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Bhattacharya K, Saadia D, Eisenkraft B et al (2002). Brain magnetic resonance imaging in multiple-system atrophy and Parkinson disease: a diagnostic algorithm. Arch Neurol.59:835-842.

Abstract: BACKGROUND: Brain magnetic resonance (MR) imaging offers the potential for objective criteria in the differential diagnosis of multiple system atrophy with predominant parkinsonism (MSA-P) and Parkinson disease (PD), since it frequently shows characteristic abnormalities in patients with MSA-P and is believed to be normal in patients with PD. OBJECTIVE: To determine concordance between clinical and MR imaging-based diagnoses of MSA-P and PD. DESIGN: Two neuroradiologists identified and rated striatal and infratentorial abnormalities in 39 brain MR images and assigned a diagnosis of PD, MSA-P, or MSA with additional marked cerebellar ataxia (MSA-C). SETTING: Academic medical center. PATIENTS: Thirty-nine patients with parkinsonism, including 21 with a clinical diagnosis of PD, 14 with MSA-P, and 4 with MSA-C. RESULTS: All patients with MSA and 14 (67%) of 21 patients with PD had some abnormality on brain MR imaging. Brainstem atrophy was seen in patients with MSA-P and MSA-C. Putaminal atrophy was seen only in MSA-P. Putaminal hypointensity and lateral slitlike hyperintensity were seen in both PD and MSA-P but were always mild in PD. Cerebellar abnormalities, seen in all patients with MSA-C and 11 patients with MSA-P, were also identified in 6 patients with PD, albeit always rated as mild. Nonconcordance between clinical and radiological diagnosis occurred in 2 patients with PD, 5 with MSA-P, and 1 with MSA-C. CONCLUSION: Since several features on brain MR imaging are seen only in MSA-P, a simple diagnostic algorithm may improve the MR imaging diagnosis of MSA-P and PD

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Critchley HD, Mathias CJ, Dolan RJ (2002). Fear conditioning in humans: the influence of awareness and autonomic arousal on functional neuroanatomy. Neuron.33:653-663.

Abstract: The degree to which perceptual awareness of threat stimuli and bodily states of arousal modulates neural activity associated with fear conditioning is unknown. We used functional magnetic neuroimaging (fMRI) to study healthy subjects and patients with peripheral autonomic denervation to examine how the expression of conditioning-related activity is modulated by stimulus awareness and autonomic arousal. In controls, enhanced amygdala activity was evident during conditioning to both "seen" (unmasked) and "unseen" (backward masked) stimuli, whereas insula activity was modulated by perceptual awareness of a threat stimulus. Absent peripheral autonomic arousal, in patients with autonomic denervation, was associated with decreased conditioning-related activity in insula and amygdala. The findings indicate that the expression of conditioning-related neural activity is modulated by both awareness and representations of bodily states of autonomic arousal

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Dendi R, Goldstein DS (2002). Meta-analysis of nonselective versus beta-1 adrenoceptor- selective blockade in prevention of tilt-induced neurocardiogenic syncope. American Journal of Cardiology.89:1319-1321.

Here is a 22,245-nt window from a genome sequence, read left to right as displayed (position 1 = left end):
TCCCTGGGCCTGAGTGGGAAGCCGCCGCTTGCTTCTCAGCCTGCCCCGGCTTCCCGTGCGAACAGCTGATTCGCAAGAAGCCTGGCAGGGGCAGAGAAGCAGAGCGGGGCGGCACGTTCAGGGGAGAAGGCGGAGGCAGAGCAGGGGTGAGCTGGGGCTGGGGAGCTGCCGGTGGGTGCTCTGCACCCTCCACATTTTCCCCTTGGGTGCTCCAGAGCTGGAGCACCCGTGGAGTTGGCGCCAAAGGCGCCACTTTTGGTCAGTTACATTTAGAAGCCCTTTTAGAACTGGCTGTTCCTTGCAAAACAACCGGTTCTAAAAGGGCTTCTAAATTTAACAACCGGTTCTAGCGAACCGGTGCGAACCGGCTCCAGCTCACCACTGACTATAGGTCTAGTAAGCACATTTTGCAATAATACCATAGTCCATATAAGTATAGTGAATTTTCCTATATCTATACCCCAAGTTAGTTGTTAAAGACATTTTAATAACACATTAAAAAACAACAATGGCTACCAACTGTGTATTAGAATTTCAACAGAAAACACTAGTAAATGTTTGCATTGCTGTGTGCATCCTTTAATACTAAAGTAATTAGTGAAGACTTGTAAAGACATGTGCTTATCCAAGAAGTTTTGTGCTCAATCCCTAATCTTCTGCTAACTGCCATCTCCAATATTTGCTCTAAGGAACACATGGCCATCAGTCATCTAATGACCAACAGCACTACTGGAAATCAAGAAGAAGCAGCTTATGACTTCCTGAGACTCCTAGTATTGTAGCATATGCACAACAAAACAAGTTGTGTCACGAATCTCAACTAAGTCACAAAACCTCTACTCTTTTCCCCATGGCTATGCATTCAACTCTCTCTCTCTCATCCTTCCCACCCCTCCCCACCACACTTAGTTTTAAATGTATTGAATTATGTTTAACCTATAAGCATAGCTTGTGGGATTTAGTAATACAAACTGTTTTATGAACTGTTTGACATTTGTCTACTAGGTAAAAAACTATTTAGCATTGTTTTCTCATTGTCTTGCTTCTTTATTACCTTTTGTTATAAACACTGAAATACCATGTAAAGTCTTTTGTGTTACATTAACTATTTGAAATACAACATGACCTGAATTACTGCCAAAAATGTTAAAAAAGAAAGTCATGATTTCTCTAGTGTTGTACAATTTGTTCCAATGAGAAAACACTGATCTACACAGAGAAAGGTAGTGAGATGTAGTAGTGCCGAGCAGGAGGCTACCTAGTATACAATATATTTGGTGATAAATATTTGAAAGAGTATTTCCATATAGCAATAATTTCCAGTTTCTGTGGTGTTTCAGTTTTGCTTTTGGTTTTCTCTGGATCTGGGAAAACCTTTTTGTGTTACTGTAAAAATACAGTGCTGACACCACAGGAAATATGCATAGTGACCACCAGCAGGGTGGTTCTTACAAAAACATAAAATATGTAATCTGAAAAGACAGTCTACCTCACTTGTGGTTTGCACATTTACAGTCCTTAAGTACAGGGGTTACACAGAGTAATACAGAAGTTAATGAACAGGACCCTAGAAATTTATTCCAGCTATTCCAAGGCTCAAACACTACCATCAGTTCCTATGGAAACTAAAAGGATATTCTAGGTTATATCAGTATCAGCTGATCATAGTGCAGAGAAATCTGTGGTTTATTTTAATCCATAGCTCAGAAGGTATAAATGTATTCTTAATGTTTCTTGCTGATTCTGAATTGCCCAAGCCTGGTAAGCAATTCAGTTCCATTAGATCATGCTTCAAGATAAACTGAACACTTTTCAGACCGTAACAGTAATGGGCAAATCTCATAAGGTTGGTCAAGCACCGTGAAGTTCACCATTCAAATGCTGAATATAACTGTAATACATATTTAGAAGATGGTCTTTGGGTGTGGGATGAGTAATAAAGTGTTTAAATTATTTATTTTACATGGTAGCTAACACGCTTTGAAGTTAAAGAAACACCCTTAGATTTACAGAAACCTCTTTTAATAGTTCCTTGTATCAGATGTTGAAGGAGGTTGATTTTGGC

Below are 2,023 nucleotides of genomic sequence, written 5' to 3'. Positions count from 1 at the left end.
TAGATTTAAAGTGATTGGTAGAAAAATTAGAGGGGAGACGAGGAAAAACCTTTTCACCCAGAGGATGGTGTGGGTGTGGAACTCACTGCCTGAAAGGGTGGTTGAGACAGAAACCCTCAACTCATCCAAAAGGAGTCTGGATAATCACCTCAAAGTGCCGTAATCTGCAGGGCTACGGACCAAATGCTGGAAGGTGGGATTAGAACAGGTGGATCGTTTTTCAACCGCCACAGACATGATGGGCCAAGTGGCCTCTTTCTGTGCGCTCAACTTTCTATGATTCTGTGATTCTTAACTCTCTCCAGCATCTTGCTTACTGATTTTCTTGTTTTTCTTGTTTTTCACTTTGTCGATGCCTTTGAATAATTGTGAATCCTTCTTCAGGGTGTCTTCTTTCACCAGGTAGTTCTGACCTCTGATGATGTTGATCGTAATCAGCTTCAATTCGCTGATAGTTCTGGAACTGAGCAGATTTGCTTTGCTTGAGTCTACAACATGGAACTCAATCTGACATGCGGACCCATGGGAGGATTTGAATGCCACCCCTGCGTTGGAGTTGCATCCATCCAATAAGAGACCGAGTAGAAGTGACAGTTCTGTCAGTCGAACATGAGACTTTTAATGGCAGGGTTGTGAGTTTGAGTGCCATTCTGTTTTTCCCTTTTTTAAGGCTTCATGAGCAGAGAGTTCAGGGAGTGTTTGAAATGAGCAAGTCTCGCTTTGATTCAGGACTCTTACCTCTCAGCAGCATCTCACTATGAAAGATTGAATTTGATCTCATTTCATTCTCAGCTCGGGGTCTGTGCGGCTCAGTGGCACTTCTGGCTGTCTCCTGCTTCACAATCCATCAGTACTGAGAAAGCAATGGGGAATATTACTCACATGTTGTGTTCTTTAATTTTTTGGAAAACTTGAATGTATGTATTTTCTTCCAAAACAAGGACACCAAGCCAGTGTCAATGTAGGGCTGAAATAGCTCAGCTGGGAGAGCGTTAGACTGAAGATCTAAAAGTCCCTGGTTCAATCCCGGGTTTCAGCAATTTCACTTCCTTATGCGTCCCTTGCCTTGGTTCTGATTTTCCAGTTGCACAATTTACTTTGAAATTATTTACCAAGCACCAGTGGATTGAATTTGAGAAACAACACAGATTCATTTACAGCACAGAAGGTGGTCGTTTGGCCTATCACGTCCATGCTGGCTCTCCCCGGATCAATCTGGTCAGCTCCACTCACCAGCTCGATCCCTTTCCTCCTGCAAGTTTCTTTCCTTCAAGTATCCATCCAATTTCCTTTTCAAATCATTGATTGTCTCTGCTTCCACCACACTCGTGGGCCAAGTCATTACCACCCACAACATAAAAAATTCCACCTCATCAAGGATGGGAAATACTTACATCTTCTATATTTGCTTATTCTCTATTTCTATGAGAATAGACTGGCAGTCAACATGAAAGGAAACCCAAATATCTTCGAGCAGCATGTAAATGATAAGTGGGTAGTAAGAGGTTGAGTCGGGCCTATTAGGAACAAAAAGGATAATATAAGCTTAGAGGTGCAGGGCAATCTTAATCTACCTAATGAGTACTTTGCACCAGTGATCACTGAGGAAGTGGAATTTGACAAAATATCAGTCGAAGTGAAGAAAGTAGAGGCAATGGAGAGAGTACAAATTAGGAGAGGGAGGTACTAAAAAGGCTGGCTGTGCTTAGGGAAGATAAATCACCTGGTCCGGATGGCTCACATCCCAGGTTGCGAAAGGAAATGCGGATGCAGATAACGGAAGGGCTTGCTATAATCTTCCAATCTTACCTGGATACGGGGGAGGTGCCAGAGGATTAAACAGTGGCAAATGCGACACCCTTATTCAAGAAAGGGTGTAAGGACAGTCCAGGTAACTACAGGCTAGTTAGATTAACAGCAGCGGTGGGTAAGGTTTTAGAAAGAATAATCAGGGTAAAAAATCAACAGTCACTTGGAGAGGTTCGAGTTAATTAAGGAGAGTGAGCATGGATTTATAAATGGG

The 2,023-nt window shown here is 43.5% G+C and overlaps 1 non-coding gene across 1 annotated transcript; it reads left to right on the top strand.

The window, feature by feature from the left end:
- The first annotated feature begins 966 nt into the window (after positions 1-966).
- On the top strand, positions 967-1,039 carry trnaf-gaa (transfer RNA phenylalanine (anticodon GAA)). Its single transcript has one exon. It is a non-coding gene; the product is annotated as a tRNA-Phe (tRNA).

Abstract: Beta-adrenoceptor blockers are frequently used to treat patients predisposed to neurocardiogenic syncope. Beta-2 adrenoceptor-mediated skeletal vasodilation might contribute to neurocardiogenic syncope, and consistent with this notion, meta-analysis of published reports indicates that nonselective beta blockers are more effective than beta-1-selective blockers in preventing tilt-induced syncope

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Tank J, Diedrich A, Schroeder C et al (2001). Limited effect of systemic beta-blockade on sympathetic outflow. Hypertension.38:1377-1381.

Abstract: Central beta-adrenoreceptors may augment sympathetic outflow. We tested the hypothesis that beta-blockade attenuates central sympathetic outflow by inhibiting central adrenoreceptors. We studied 18 healthy controls (4 female, 14 male; age, 26+/-6 years, body mass index, 23+/-3 kg/m(2)). ECG, brachial, and finger arterial blood pressure, muscle sympathetic nerve activity, and respiration were measured continuously before and during complete beta-blockade. Subjects received a total intravenous dose of 0.21 mg/kg of propranolol in 15 minutes. Spontaneous baroreflex slopes were calculated using the sequence technique (BRSup, BRSdown). The sympathetic baroreflex slope was determined at baseline using phenylephrine and sodium nitroprusside infusions. The subjects underwent cold pressor testing before and during beta-blockade. The R-R interval increased from 861+/-119 ms at baseline to 952+/-141 ms during beta-blockade (P<0.01). Blood pressure was 117+/-9/65+/-8 mm Hg at baseline and 117+/-10/67+/-8 mm Hg during beta-Blockade (P=NS). beta-Blockade did not affect baroreflex sensitivity (BRSup: 21+/-10 versus 28+/-11 ms/mmHg, P<0.1; BRSdown: 17+/-8 versus 20+/-8 ms/mmHg, P=NS). Muscle sympathetic nerve activity increased significantly during beta-blockade (number of bursts/100 beats: 32+/-9 versus 40+/-14, P<0.05), compared with baseline. However, the operating points of the parasympathetic and sympathetic baroreflex during beta-blockade were on the baroreflex curves obtained at baseline. beta-Blockade blunted the heart rate response to cold pressor testing; blood pressure and muscle sympathetic nerve activity responses were similar. Our study demonstrates that propranolol does not cause an acute decrease in sympathetic activity in normotensive young subjects. This, observation is not consistent with an important tonic stimulatory effect of beta-adrenoreceptors in the brain